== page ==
ETF/No Load Fund Tracker Newsletter For Friday, February 10, 2012

ETF/No Load Fund Tracker StatSheet





Market Commentary

Friday, February 10, 2012


After several days of gains, markets finally dropped, with the S&P 500 falling a modest 0.69%. European and Asian indices were more substantially in the red. In commodities, oil and gold were also down.

Demonstrating the volatility in fixed income, the 10-year Treasury fell below 2% to a yield of 1.97%. Most startlingly, the VIX had a massive jump of 11.65% to rise above the 20 level. We’ll have to see if this foreshadows more volatility in the near future.

If anything causes a bigger spike in volatility, it would likely be the effect of an unfavorable outcome in Greece, especially if it’s unexpected. Greece not only has internal dissension, but it must finalize a deal with will be agreeable with bondholders and the troika. From my point of view, we’re on high risk alert.

Although Greece made some progress yesterday, the tension is greater than ever. Not only are unions upping the ante with more strikes, but five Greek politicians resigned due to disagreement over austerity measures. Papademos is in a tight spot as some politicians want to go ahead with the fiscal cuts in order to receive bailout funds and keep Greece in the Eurozone while others can’t muster the nerve to accept the cuts and face public backlash.

While Greece worries about getting its bailout money, it appears that Portugal will need more aid than expected. Germany’s finance minister hinted that the planned $100 billion plus bailout package may not be enough, especially as Portugal’s borrowing costs for medium-term to long-term debt are well into double digits.

In the U.S., dismal housing numbers are not going away, prompting Bernanke once again to stress the importance of a turnaround in housing to help the U.S.’s economic fortune. Despite a decrease in mortgage rates, housing hasn’t dramatically improved.

With regards to our Trend Tracking Indices, our Domestic TTI is currently sitting at +4.89%, giving us justification to hold on to our domestic equity ETF exposure. Meanwhile, for the first time since September 2010, we’ve generated a buy signal for international equity ETFs, as the International TTI has emerged from bear territory (as posted on 2/7/12) to sit at +1.96%. Nevertheless, we want to be more cautious in the international sphere where there is more volatility.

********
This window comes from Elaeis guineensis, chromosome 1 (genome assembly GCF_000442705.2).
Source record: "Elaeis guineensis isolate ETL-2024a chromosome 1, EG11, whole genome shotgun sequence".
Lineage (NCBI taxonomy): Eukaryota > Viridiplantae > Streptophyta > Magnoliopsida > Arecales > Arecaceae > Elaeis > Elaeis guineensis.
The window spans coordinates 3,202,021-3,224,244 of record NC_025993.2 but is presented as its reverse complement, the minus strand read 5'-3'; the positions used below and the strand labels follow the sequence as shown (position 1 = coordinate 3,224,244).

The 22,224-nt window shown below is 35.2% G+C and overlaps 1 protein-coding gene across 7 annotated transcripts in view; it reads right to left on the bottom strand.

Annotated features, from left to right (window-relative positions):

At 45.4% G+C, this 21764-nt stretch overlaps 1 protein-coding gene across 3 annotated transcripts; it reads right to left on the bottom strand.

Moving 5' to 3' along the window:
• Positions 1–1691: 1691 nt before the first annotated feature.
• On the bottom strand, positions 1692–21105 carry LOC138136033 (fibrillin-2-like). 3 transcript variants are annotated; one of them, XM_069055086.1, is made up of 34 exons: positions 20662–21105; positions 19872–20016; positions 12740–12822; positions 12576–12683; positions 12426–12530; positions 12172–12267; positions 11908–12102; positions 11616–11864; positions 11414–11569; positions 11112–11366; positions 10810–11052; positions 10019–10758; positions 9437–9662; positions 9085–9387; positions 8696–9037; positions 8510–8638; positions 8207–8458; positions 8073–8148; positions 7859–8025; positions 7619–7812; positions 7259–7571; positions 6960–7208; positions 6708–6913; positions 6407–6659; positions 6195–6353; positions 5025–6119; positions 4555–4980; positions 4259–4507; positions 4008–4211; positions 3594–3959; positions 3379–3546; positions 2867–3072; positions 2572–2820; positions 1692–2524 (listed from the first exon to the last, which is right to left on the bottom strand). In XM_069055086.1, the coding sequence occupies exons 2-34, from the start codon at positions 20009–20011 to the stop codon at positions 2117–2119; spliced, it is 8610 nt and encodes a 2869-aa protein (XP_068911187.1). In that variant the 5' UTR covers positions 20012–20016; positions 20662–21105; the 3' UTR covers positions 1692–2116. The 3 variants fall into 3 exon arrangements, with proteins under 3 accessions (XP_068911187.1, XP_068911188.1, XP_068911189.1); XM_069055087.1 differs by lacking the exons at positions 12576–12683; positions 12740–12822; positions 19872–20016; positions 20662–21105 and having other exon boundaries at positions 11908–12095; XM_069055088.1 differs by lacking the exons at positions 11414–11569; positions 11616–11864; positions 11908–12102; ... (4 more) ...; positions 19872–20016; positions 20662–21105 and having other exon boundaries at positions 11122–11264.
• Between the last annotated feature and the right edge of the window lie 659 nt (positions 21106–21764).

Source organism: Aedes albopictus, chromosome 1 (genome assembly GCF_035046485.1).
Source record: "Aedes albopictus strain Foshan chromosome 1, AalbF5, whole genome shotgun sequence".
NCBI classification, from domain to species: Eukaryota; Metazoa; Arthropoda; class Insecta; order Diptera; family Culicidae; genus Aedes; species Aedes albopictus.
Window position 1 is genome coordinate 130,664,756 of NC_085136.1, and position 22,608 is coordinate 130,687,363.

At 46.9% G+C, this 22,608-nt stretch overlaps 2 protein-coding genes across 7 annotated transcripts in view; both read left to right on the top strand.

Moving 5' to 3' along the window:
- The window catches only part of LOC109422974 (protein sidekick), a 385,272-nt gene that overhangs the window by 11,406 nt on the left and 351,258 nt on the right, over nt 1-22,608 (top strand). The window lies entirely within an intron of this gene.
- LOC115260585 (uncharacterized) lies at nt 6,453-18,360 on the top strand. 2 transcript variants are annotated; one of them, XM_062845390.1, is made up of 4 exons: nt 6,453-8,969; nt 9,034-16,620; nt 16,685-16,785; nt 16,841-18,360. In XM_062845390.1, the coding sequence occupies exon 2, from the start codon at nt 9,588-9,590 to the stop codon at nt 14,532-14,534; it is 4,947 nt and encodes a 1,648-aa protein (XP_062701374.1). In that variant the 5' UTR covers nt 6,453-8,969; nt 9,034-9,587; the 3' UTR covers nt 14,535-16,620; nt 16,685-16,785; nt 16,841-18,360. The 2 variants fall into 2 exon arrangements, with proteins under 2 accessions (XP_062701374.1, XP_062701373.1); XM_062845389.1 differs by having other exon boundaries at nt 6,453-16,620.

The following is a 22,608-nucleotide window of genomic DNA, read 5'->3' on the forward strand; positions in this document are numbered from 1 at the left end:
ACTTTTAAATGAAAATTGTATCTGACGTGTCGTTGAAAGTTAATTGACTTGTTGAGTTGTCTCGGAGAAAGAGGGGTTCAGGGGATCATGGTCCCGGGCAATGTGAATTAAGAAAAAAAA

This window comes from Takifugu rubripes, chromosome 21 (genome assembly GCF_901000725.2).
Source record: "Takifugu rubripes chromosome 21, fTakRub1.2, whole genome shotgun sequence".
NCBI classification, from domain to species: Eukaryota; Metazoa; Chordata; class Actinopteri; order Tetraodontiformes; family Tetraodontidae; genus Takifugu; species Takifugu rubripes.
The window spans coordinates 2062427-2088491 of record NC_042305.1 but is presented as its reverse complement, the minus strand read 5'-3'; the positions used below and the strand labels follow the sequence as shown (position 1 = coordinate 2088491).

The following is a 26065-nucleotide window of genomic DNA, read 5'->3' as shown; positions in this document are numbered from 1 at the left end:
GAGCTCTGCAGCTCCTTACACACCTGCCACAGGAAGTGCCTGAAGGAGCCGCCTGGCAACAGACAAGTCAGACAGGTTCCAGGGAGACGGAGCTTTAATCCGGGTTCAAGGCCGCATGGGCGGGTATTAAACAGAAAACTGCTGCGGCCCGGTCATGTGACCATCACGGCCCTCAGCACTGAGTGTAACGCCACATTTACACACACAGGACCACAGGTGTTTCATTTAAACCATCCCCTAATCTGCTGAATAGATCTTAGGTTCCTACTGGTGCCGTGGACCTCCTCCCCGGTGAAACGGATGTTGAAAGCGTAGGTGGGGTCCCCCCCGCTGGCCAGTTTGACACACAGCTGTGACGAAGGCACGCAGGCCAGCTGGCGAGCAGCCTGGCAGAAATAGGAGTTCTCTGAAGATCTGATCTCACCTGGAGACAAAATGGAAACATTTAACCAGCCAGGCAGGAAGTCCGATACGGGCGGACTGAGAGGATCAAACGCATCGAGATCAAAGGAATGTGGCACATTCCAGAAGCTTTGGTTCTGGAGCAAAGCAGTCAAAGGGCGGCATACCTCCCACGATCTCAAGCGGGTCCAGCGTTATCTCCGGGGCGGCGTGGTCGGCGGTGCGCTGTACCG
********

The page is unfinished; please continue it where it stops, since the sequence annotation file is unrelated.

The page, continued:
This past week was generally mild in terms of market activity, but in the wake of today’s big jump in volatility and further signs of strain in Europe, we’ll have to see if next week brings more downside. Make sure you have your trailing stop losses implemented in case this happens.

Have a great week.




All Reader Q & A’s are listed at our web site!
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A note from reader GH:

Q: Ulli: “Concerns linger over the European banking system with regards to capital shortfalls. There is speculation that a number of banks that submitted proposals for achieving capital adequacy might still not reach a necessary target of 9% tier one capital. With 30 banks that collectively need roughly $150 billion in capital to meet this target…”

I don’t know why there should be any concern. As we’ve learned in the age of intervention (since March 2009), targets move. Sometimes targets disappear…and new ones appear.

Honestly, I think that idea has a lot to do with why markets are less volatile and steadily moving upward now. Can investors be blamed for becoming complacent?

I’ve been overly skeptical of long positions for years now. And I’ve only recently become more “daring” when moving money into ETF’s. And my idea of daring is increasing positions in consumer staples!

Do you think I’m a good measure of market direction to the upside, or a contrarian indicator that screams “SELL”!? (tongue-in-cheek)

A: GH: Well, you could be a contrarian indicator…

I agree with what you said in terms of targets and your overall skepticism. That’s why my preference is not to make market interpretations but let the trends be my guide. I have found over the past 25 years that my personal assumptions and opinions are not necessarily aligned with market direction.

It’s far more effective to follow the long-term trends and use trailing sell stops to control downside risk while accepting the fact at the same time that you will be wrong occasionally and that subsequent whipsaw signals are simply part of the equation.



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About Ulli Niemann

Ulli Niemann is the publisher of "The ETF Bully" and is a Registered Investment Advisor. Learn more
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